Low seroprevalence rates of Zika virus in macaques and humans, Malaysia
Jamal I-Ching Sam1*, Yoke Fun Chan1, Chong Long Chua1, Magelda Montoya Cruz2, Andrew Pastor2, Jeffrine J. Rovie-Ryan3, Frankie Thomas Sitam3, Eva S.G. Soh Andu,1 Khebir Verasahib4, Eva Harris2* 1Department of Medical Microbiology, University Malaya, Kuala Lumpur, Malaysia; 2School of Public Health, University of California, Berkeley, USA; 3Department of Wildlife and National Parks Peninsular Malaysia, Kuala Lumpur, Malaysia; 4National Public Health Laboratory, Sungai Buloh, Malaysia *Corresponding authors firstname.lastname@example.org, email@example.com)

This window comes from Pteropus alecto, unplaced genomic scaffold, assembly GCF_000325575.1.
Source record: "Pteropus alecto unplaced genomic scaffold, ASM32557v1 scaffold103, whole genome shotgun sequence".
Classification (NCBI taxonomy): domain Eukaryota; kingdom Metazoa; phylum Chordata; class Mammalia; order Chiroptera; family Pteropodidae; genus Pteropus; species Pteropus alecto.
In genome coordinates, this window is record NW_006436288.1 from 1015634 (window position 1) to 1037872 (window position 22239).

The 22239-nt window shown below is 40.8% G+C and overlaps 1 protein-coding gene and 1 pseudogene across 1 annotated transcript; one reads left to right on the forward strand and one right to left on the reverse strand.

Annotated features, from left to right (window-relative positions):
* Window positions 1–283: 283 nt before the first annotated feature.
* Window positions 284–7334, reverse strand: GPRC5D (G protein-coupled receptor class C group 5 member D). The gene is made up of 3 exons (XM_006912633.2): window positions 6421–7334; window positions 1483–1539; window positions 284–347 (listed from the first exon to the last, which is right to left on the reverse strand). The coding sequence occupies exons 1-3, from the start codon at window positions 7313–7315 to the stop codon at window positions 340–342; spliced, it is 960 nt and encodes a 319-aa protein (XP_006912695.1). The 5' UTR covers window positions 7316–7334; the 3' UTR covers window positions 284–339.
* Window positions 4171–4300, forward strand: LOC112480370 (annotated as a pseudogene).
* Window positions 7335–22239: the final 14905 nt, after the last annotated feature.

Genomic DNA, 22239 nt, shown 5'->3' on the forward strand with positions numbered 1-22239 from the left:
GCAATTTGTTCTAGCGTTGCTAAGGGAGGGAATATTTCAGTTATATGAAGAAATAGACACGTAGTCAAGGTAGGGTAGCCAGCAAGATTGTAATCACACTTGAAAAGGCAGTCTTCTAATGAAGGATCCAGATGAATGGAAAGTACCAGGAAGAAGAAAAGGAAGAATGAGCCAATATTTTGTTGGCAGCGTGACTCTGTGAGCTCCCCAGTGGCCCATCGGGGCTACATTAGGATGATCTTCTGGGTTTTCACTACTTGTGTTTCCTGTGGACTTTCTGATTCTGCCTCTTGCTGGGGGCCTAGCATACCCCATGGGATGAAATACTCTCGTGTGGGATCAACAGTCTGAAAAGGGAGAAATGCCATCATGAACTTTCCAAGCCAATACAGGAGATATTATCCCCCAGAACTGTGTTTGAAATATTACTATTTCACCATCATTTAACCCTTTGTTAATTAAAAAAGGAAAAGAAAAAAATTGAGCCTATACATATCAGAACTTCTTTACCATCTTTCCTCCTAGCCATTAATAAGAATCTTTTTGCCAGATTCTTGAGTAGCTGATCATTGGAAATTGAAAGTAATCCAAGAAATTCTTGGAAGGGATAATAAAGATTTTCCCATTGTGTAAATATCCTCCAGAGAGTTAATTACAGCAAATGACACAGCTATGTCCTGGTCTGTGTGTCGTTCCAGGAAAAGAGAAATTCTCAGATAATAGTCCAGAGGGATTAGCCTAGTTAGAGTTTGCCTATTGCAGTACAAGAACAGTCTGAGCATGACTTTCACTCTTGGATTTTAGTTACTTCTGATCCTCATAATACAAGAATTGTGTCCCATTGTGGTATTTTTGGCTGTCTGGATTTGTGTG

Zika virus (ZIKV) has caused recent global outbreaks. The first isolation of ZIKV outside Africa was from Aedes aegypti in Malaysia in 1966. Since then, sporadic cases have been reported in Southeast Asia, but there has been only one outbreak, in Singapore in 2016. The reasons for the lack of ZIKV outbreaks in Southeast Asia, despite its likely endemicity (shown by historical seroprevalence studies), abundance of Ae. aegypti vectors, and recent heightened surveillance are unclear. We asked if endemicity in Malaysia would result in (1) sufficient human population immunity to limit significant outbreaks, and (2) evidence of sylavtic transmission in macaques, known reservoirs in Africa. We tested 1,086 residual serum samples collected in Kuala Lumpur in 2012 (before the Pacific outbreaks), August 2014 - March 2015 (early stages of the Americas outbreaks), and 2017 (after the outbreak in neighbouring Singapore), using a ZIKV NS1 blockade-of-binding ELISA assay with high sensitivity and specificity for detecting ZIKV IgG. Total seroprevalence was 7.0% (76/1,086; confirmation with neutralization assays underway) and was positively correlated with age. We also tested 234 wild long-tailed macaques (Macaca fasciularis) trapped in Peninsular Malaysia in 2009, 2010, and 2016; none were positive for ZIKV RNA, and the total seroprevalence of anti-ZIKV neutralizing antibodies was 1.3% (3/234). In summary, the low ZIKV seroprevalence in humans in Kuala Lumpur does not explain the low incidence of ZIKV cases and outbreaks. Other factors, such as the possible protective effects of pre-existing dengue immunity, should be explored. Long-tailed macaques are unlikely to be significantly involved in sylvatic cycles in Malaysia. We conclude that ZIKV endemicity in humans and macaques in Malaysia are at very low levels, and Malaysia remains at risk of epidemics.
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